João Tiago Aparicio‘s master’s thesis has been considered the best in the area of ​​intelligent urban mobility, among those produced at the University of Lisbon (ULisboa), in 2022.

Modelling and Assessing Resilience in Multimodal Transportation Systems proposed to enable transportation operators to efficiently manage the demand for transportation in each segment of the network. The full thesis abstract is available below*. Aparicio is currently a PhD student at the Information and Decision Support Systems (IDSS) Research Area at INESC-ID.

The University of Lisbon, through networkMOV (an interdisciplinary thematic network in the field of intelligent urban mobility), awards the ULisboa-networkMOV Prize (Prémio ULisboa RedeMOV) to recognize the best master’s and doctoral final projects carried out at ULisboa related to the theme of intelligent urban mobility. The prize for the best master’s final project, amounting to €1,500, was first awarded in 2021.

The award ceremony took place on July 14th, in the Conference Hall of Reitoria da Universidade de Lisboa, as part of the networkMOV Conferences “Conversas à sexta” (“Friday Conversations”).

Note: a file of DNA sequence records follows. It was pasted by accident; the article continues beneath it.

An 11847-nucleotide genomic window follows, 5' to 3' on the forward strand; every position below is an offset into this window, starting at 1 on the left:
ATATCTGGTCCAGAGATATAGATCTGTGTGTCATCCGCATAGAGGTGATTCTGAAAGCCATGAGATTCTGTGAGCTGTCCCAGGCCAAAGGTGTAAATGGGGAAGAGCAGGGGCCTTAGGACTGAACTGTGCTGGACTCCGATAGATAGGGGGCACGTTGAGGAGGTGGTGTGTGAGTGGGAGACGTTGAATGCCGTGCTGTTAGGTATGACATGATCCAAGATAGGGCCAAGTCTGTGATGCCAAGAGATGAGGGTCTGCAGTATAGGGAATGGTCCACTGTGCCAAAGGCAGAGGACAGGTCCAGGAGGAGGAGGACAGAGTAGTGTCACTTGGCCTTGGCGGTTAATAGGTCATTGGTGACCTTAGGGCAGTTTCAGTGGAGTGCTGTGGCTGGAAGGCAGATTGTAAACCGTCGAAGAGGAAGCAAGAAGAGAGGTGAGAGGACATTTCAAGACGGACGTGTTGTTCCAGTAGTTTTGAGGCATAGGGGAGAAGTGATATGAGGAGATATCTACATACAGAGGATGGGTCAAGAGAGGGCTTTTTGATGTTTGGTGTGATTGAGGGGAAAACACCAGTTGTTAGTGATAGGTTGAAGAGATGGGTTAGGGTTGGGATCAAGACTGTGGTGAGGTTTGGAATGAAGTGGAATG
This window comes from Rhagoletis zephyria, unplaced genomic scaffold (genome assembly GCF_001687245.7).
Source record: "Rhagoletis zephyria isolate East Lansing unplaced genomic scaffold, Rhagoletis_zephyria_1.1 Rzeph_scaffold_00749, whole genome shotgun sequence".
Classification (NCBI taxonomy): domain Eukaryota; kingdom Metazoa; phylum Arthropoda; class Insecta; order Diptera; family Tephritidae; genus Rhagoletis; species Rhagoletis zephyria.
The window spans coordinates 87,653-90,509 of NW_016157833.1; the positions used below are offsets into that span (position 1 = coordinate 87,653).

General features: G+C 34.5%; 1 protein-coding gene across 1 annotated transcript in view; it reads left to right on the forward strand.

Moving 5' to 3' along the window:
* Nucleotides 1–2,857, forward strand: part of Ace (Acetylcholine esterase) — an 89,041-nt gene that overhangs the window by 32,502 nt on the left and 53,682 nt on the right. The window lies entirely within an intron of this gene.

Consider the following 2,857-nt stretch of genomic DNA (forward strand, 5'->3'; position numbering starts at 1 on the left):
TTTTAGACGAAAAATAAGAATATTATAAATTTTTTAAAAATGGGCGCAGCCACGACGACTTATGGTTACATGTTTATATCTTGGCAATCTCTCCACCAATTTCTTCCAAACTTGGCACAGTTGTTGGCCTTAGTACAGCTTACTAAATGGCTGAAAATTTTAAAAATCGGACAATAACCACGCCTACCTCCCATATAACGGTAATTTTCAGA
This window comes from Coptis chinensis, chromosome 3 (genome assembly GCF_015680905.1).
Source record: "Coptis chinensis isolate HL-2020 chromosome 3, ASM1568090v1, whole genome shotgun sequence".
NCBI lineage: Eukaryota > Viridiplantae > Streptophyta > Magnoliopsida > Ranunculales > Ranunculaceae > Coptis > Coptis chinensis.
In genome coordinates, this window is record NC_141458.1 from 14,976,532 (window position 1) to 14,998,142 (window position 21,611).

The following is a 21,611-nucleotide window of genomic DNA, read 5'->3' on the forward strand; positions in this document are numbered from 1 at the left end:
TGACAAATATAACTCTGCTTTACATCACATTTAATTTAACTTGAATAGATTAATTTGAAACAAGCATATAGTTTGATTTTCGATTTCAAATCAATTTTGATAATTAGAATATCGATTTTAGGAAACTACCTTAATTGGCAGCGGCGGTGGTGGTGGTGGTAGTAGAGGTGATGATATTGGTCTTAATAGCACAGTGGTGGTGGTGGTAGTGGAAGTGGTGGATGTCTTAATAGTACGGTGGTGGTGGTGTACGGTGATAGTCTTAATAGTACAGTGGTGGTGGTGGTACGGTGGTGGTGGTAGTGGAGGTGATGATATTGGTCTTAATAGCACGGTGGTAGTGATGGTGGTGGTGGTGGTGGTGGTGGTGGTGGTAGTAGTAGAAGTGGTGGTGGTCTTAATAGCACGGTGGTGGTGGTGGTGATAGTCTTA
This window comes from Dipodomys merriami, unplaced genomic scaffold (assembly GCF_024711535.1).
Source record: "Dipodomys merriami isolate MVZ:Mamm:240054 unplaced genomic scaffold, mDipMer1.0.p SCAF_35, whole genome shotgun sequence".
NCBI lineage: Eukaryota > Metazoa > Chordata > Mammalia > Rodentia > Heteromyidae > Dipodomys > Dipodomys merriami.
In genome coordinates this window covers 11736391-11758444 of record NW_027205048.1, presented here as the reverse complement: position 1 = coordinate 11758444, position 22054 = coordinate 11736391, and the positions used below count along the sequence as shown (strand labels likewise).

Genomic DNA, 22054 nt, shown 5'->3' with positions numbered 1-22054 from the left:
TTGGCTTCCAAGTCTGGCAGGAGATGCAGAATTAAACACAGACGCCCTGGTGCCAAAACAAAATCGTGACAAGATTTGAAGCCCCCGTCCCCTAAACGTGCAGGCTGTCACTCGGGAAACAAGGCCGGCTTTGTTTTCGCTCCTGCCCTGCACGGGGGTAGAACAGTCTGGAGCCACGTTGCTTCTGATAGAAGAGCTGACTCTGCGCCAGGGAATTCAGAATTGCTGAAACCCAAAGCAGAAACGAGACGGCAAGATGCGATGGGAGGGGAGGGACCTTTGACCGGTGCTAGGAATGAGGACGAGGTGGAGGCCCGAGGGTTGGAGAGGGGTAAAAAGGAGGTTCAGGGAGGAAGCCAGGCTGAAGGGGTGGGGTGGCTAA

*Modelling and Assessing Resilience in Multimodal Transportation Systems (Full abstract): Currently, more than 50% of the global population lives in urban areas. This brings various mobility challenges, particularly pushed by commuting needs in the public transport network to get to work, school, university and several other places daily. In this context, transport demand, city information and operational concerns need to be aligned. As such, this thesis aims to contribute to a more sustainable mobility solution by proposing and empirically testing methods to assess the resilience of a multimodal transport system. Resilience is seen in both static and dynamic settings, looking at aspects in the network topology and user flow and demand. Our hypothesis is that the appropriate multi-layered and traffic-sensitive modelling of this network can promote the integrate analysis of different modalities and characterize resilience. To this end, we propose three major contributions, a robustness assessment model along with the analysis of dynamics and the demand and supply changes as a means to characterize resilience. Within this multilayer network, citizens’ mobility patterns can be understood and represented. In particular we resort to the the use of agglomerative hierarchical clustering and weighted digraphs to this end. The results of this study allow decision-makers to understand the vulnerabilities and ongoing changes to the citizen multimodal patterns in a multimodal transportation network. Moreover, we highlighted the changes in passenger traffic demand during Covid-19 pandemic.